Manz has built on the research efforts of its technology partner, the Centre for Solar Energy and Hydrogen Research Baden-Württemberg (ZSW), to achieve a 16% efficient CIGS module. The new world record for the technology goes some distance in demonstrating the potential of CIGS, with ZSW having achieved 21.7% CIGS cells last year and Manz now transferring some of that technology to full-sized modules.
The 16% Manz CIGS modules were produced on its innovation line, located in Schwäbisch Hall in southwestern Germany. Manz achieved the result using its co-evaporation deposition process.
"With significantly lower production costs compared to crystalline solar cells, CIGS technology will play a large role in the coming investment cycle of the photovoltaics industry," said the companys founder and CEO Dieter Manz.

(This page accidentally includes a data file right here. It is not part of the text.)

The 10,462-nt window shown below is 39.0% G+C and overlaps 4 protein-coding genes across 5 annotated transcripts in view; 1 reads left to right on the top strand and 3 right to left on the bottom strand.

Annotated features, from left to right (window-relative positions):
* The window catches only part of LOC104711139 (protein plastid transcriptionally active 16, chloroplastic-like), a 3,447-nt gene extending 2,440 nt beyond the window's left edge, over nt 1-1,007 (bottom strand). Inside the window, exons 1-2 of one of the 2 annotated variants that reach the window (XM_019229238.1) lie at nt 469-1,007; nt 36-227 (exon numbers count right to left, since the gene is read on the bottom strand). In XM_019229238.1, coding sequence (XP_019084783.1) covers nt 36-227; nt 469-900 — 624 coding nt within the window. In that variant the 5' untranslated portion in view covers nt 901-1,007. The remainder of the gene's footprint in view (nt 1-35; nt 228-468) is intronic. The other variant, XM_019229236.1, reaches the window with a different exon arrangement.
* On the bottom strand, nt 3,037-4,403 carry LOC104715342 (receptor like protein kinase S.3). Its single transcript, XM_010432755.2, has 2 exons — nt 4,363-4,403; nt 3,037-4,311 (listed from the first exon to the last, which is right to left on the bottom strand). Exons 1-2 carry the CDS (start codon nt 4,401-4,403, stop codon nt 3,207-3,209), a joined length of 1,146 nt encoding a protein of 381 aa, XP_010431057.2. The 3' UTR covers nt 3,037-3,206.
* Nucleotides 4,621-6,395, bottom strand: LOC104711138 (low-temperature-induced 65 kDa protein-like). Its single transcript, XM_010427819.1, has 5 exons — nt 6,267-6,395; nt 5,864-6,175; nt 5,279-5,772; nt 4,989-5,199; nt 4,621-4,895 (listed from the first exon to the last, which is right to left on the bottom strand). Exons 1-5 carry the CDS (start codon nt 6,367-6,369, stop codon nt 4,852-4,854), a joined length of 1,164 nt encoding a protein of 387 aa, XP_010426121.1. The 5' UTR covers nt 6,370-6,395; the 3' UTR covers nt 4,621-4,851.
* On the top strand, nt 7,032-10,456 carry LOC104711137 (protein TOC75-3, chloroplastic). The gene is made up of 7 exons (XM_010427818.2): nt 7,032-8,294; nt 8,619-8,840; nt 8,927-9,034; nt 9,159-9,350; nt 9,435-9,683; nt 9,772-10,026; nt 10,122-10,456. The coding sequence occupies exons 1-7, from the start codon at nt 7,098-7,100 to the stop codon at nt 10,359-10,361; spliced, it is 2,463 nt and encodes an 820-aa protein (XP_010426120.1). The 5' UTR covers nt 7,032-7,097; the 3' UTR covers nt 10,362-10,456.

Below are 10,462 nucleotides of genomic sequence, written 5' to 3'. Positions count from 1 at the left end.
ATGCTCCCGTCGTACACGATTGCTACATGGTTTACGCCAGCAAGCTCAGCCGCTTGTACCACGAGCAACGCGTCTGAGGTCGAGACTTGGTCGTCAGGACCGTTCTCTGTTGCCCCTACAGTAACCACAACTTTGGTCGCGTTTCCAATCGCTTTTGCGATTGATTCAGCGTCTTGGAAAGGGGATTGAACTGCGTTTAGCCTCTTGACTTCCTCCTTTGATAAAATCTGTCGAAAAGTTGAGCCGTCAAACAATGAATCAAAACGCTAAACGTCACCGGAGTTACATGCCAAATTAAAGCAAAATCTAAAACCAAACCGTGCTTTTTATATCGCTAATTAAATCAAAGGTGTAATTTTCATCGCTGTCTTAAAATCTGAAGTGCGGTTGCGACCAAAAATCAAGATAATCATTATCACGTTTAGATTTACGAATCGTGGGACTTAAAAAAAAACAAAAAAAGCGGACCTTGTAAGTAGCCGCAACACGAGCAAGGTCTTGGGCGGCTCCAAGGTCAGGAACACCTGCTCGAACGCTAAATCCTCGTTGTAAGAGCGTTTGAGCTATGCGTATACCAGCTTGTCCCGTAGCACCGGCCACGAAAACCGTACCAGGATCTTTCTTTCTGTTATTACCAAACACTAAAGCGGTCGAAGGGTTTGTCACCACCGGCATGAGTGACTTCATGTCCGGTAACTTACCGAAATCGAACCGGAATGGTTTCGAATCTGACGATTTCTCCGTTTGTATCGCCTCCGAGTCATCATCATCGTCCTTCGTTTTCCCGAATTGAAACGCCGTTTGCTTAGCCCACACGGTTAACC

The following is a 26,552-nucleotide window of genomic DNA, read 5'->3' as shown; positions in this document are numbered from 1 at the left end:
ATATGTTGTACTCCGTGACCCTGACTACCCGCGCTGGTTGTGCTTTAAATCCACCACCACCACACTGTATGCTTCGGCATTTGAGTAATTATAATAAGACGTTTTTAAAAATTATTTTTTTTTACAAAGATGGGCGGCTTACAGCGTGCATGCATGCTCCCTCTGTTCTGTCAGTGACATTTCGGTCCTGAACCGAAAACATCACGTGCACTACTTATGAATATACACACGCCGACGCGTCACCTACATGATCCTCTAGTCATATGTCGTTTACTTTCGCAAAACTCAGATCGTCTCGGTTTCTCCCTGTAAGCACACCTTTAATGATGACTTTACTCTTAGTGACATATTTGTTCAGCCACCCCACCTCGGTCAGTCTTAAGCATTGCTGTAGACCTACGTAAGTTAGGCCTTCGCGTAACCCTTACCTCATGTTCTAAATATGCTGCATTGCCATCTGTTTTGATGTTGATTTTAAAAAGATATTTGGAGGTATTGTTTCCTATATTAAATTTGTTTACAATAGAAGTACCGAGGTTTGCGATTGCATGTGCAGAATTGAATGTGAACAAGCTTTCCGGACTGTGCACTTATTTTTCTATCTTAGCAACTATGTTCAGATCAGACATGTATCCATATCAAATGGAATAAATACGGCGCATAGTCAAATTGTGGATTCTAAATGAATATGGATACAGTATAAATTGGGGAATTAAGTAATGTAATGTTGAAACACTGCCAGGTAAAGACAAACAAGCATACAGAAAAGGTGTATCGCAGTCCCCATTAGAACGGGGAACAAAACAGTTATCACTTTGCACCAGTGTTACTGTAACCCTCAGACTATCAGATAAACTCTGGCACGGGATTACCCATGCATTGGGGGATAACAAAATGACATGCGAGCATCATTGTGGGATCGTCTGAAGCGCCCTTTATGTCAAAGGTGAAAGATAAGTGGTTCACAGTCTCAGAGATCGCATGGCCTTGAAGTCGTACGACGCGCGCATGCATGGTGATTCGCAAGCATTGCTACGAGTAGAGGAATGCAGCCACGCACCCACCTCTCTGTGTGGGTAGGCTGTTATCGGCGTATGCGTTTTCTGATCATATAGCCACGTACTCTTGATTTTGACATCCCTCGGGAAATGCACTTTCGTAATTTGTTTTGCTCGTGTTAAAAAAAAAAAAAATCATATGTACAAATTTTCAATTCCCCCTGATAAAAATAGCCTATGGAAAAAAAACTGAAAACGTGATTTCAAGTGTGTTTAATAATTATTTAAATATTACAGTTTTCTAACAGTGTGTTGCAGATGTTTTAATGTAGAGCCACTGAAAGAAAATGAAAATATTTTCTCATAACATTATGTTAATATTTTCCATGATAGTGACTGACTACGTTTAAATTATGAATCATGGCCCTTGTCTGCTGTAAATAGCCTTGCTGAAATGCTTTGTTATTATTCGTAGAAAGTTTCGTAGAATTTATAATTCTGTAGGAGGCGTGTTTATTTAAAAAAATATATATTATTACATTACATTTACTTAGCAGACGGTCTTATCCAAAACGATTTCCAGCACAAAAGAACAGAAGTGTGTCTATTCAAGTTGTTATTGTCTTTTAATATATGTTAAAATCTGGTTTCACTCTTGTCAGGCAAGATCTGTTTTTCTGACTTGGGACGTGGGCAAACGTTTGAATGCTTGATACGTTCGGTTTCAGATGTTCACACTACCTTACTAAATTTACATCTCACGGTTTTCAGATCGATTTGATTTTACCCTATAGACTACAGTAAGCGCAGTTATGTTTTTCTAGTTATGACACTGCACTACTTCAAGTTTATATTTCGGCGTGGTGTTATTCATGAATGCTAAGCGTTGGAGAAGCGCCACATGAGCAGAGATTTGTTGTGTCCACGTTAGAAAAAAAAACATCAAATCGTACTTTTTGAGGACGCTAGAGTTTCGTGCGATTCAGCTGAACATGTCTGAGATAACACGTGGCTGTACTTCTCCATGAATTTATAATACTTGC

Manz is still looking to sell one of its CIGSfabs, which can be scaled upwards from 50 MW nameplate production capacity.
"Building on the know-how of ZSW and our own experts, it is thus absolutely realistic that we will already be able to present module efficiencies of significantly higher than 17% in the near future, said Manz.
Manz has begun marketing its CIGSfab based on ROI calculations it has performed for the facility. The company now claims that its CIGSfab can deliver an ROI of more than 15% when based on a 150 MW nameplate facility in China, producing modules at $0.40/W. The impressive ROI is achieved through these modules then being installed in PV power plants realizing an LCOE of around $0.044/kWh, which is then sold under a 10 to 20 year PPA.